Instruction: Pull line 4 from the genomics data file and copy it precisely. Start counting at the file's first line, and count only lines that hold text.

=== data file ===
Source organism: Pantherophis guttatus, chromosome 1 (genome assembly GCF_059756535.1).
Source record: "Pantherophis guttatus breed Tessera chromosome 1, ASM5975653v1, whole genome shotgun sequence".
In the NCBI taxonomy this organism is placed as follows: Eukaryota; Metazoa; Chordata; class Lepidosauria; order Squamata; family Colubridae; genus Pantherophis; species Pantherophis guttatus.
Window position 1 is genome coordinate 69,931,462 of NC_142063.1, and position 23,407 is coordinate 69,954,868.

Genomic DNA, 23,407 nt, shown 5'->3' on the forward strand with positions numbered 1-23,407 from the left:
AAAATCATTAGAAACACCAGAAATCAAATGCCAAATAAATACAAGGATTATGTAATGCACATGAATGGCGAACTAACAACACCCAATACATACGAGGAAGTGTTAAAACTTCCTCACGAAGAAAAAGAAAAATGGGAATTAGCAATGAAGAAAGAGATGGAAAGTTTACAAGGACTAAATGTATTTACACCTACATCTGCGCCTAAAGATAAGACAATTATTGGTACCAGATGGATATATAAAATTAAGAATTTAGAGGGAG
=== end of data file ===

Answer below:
Window position 1 is genome coordinate 69,931,462 of NC_142063.1, and position 23,407 is coordinate 69,954,868.